All of the launched human habitable space stations in orbit around Earth (such as the International Space Station, are very spindly and brittle as of current day.

In a idea I'm contemplating that someday in the near-future, the United States has decided to undertake the project of a mass driver. After this project's completion, we have a cheap and effective way to send payloads to orbit without rocket space launch. The previously astronomical cost of sending small objects into Low Earth Orbit has plummeted, and we are suddenly capable of getting massive amounts of material into orbit with little difficultly.

What would this mean for future space travel? With the ability to get raw material into space, would our constructions of space craft change?

Possible changes I could imagine happening would be:

  1. Spacecraft would become more like the stuff of science fiction. They would be much less spindly, as well as more solid, such as ships in Battlestar Galactica or Star Wars
  2. Spacecraft would be much larger, and would need less resupplies from Earth, as we would have room for agricultural experiments and storage for other supplies essential for space survival.

1 Answer 1


Without FTL, you would still be limited effectively to our solar system.

However, it would make dramatic changes locally.

The Pluto probe we sent out a while ago was limited in its speed and its payload because we had to accelerate it to get it there. If we could have more cheaply lifted it, we could have gotten a higher-quality system there much faster. We could do the same for other planets.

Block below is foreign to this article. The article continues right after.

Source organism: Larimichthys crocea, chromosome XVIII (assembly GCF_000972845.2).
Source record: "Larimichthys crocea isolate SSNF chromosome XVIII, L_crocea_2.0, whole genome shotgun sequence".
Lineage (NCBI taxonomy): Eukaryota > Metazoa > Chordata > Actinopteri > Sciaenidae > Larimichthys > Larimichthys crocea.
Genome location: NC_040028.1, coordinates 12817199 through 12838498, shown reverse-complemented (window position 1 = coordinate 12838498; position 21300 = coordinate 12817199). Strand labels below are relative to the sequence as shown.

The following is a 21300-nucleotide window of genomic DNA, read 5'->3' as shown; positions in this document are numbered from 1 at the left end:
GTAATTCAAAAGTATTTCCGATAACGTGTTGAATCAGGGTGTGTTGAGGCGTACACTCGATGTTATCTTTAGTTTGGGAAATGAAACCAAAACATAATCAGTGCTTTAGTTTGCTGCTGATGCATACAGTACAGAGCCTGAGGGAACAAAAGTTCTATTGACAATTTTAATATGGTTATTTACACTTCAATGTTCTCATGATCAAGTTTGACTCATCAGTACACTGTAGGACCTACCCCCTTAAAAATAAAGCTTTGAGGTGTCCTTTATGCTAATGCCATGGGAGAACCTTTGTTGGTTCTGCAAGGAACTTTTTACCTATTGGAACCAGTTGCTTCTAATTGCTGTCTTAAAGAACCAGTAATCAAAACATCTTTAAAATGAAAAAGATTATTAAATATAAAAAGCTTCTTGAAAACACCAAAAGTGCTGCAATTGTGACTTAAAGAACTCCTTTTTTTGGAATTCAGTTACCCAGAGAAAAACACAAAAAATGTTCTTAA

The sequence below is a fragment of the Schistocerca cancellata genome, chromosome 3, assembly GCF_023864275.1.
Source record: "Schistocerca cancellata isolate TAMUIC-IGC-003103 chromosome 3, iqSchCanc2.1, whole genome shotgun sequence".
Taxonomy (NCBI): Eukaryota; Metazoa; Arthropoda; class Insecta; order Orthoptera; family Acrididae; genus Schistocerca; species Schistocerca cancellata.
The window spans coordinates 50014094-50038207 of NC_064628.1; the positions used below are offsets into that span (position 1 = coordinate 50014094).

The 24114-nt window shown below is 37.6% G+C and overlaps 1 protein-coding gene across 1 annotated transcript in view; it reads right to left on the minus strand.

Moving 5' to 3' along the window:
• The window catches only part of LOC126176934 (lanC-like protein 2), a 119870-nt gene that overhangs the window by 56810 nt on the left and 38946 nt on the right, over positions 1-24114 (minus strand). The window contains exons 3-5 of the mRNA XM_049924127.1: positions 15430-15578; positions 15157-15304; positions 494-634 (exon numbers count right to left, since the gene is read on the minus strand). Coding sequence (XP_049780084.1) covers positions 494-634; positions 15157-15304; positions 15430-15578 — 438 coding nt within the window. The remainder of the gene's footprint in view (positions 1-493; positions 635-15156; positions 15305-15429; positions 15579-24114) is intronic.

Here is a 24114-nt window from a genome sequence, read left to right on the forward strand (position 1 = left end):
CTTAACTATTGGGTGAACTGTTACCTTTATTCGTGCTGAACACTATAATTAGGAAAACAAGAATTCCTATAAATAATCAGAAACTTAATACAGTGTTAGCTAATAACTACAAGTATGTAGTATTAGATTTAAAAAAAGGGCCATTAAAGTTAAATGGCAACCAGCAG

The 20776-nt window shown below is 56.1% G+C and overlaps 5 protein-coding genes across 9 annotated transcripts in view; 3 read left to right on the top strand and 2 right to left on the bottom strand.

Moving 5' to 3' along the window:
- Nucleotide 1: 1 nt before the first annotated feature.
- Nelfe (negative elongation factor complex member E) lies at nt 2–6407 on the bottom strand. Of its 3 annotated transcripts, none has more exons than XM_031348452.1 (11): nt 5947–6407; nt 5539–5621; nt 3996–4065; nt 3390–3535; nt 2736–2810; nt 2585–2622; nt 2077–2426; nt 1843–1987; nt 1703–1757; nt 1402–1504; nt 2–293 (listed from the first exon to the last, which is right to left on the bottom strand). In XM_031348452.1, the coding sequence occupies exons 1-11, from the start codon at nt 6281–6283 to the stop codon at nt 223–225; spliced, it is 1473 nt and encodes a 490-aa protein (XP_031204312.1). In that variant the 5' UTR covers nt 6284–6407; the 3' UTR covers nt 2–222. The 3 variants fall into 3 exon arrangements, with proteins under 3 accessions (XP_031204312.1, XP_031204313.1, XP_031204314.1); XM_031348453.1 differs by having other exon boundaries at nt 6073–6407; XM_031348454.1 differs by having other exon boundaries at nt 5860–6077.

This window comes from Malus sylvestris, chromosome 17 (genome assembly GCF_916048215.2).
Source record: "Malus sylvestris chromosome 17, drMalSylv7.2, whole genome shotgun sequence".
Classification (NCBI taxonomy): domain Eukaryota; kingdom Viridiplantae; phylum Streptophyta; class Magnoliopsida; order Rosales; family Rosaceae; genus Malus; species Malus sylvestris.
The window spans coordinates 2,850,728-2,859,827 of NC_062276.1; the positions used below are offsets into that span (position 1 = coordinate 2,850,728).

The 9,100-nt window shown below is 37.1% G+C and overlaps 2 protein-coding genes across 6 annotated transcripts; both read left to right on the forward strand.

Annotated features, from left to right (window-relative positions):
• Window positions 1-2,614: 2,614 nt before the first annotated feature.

We could get larger space-station structures into space, though we'd have to figure out better ways to make larger things more structurally-sound (which we could do if weight weren't an issue). We'd also be able to get biospheres into space which could enable interplanetary travel and colonization.

Heck, we could get enough mass to the moon to support colonization - and could have the guarantee of being able to get supplies there quickly and cheaply when things don't go to plan.

Space-based intelligence and warfare would change. Getter better spy satellites in space would be easier. Getting ballistic missiles into space would be easier as well. Furthermore, you could then have ballistic missiles which could maneuver effectively in space making them harder to counter. However, ballistic missile interceptors could also more effectively maneuver to counter them. This could cause another arms race (like the current hypersonics race).

Space-based intercontinental travel would be significantly cheaper and safer as well, which would be a significant advantage to global economies.

Basically, the ability to lift things into space efficiently would have the same effect that cargo aircraft had with intercontinental travel and colonization (like the McMurdo station in Antarctica), and also the effect that aircraft (stealth and otherwise) had on geopolitics.

  • $\begingroup$ Fragment about missles doesn't make much sense imo $\endgroup$
    – Mithoron
    Commented Dec 12, 2015 at 18:05
  • $\begingroup$ Everything in space is hard because it takes so much energy to lift anything. If you want to maneuver in space, you have to take enough fuel to do all the maneuvering you want to do; this makes you heavier (needing more fuel) and more complex (and more expensive). Most things don't do this because it dramatically increases the cost, which means ballistic missiles are just ballistic and easy to predict (and therefore intercept). If it's easier to change your course, it's easier to be unpredictable - and thereby harder to intercept/stop. $\endgroup$
    – iAdjunct
    Commented Dec 13, 2015 at 0:03
  • $\begingroup$ Geez, you simply want to use engine mainly for maneuvering and driver for velocity, but is it still a rocket? $\endgroup$
    – Mithoron
    Commented Dec 13, 2015 at 0:15
  • $\begingroup$ It may not be a "rocket" but it can still be a ballistic missile. However, because you can lift fuel more easily, you can do a lot more maneuvering in space. $\endgroup$
    – iAdjunct
    Commented Dec 13, 2015 at 1:16

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